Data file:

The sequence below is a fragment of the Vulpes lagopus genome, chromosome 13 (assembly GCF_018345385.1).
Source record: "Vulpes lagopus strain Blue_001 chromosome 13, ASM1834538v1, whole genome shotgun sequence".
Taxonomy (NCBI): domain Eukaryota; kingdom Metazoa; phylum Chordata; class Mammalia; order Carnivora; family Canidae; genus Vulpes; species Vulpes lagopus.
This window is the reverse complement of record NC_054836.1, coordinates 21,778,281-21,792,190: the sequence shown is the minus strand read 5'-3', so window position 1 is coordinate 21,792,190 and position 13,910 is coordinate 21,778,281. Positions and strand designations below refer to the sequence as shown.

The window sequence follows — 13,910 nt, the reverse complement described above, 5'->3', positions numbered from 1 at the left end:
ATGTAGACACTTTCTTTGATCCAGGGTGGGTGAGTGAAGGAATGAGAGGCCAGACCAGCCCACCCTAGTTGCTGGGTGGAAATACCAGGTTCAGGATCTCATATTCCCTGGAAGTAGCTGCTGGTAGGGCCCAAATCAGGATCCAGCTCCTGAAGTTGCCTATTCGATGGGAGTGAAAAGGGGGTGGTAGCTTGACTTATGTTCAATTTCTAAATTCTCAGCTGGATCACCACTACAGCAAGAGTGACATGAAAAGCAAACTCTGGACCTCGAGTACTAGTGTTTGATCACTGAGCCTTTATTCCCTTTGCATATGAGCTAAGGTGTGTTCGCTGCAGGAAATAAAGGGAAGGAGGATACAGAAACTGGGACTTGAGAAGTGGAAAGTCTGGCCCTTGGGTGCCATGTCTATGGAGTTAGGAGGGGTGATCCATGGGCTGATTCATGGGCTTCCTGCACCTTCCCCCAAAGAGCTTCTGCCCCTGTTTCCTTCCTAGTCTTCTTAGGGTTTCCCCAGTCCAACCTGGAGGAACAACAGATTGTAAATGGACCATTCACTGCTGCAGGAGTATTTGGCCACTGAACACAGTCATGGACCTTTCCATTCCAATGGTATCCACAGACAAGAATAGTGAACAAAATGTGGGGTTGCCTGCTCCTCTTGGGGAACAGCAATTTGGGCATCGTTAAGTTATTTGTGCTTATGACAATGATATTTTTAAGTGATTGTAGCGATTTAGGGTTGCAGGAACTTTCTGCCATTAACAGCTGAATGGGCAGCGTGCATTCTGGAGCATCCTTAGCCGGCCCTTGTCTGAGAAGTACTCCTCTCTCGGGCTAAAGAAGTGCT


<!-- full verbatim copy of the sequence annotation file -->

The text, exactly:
The sequence below is a fragment of the Vulpes lagopus genome, chromosome 13 (assembly GCF_018345385.1).
Source record: "Vulpes lagopus strain Blue_001 chromosome 13, ASM1834538v1, whole genome shotgun sequence".
Taxonomy (NCBI): domain Eukaryota; kingdom Metazoa; phylum Chordata; class Mammalia; order Carnivora; family Canidae; genus Vulpes; species Vulpes lagopus.
This window is the reverse complement of record NC_054836.1, coordinates 21,778,281-21,792,190: the sequence shown is the minus strand read 5'-3', so window position 1 is coordinate 21,792,190 and position 13,910 is coordinate 21,778,281. Positions and strand designations below refer to the sequence as shown.

The window sequence follows — 13,910 nt, the reverse complement described above, 5'->3', positions numbered from 1 at the left end:
ATGTAGACACTTTCTTTGATCCAGGGTGGGTGAGTGAAGGAATGAGAGGCCAGACCAGCCCACCCTAGTTGCTGGGTGGAAATACCAGGTTCAGGATCTCATATTCCCTGGAAGTAGCTGCTGGTAGGGCCCAAATCAGGATCCAGCTCCTGAAGTTGCCTATTCGATGGGAGTGAAAAGGGGGTGGTAGCTTGACTTATGTTCAATTTCTAAATTCTCAGCTGGATCACCACTACAGCAAGAGTGACATGAAAAGCAAACTCTGGACCTCGAGTACTAGTGTTTGATCACTGAGCCTTTATTCCCTTTGCATATGAGCTAAGGTGTGTTCGCTGCAGGAAATAAAGGGAAGGAGGATACAGAAACTGGGACTTGAGAAGTGGAAAGTCTGGCCCTTGGGTGCCATGTCTATGGAGTTAGGAGGGGTGATCCATGGGCTGATTCATGGGCTTCCTGCACCTTCCCCCAAAGAGCTTCTGCCCCTGTTTCCTTCCTAGTCTTCTTAGGGTTTCCCCAGTCCAACCTGGAGGAACAACAGATTGTAAATGGACCATTCACTGCTGCAGGAGTATTTGGCCACTGAACACAGTCATGGACCTTTCCATTCCAATGGTATCCACAGACAAGAATAGTGAACAAAATGTGGGGTTGCCTGCTCCTCTTGGGGAACAGCAATTTGGGCATCGTTAAGTTATTTGTGCTTATGACAATGATATTTTTAAGTGATTGTAGCGATTTAGGGTTGCAGGAACTTTCTGCCATTAACAGCTGAATGGGCAGCGTGCATTCTGGAGCATCCTTAGCCGGCCCTTGTCTGAGAAGTACTCCTCTCTCGGGCTAAAGAAGTGCT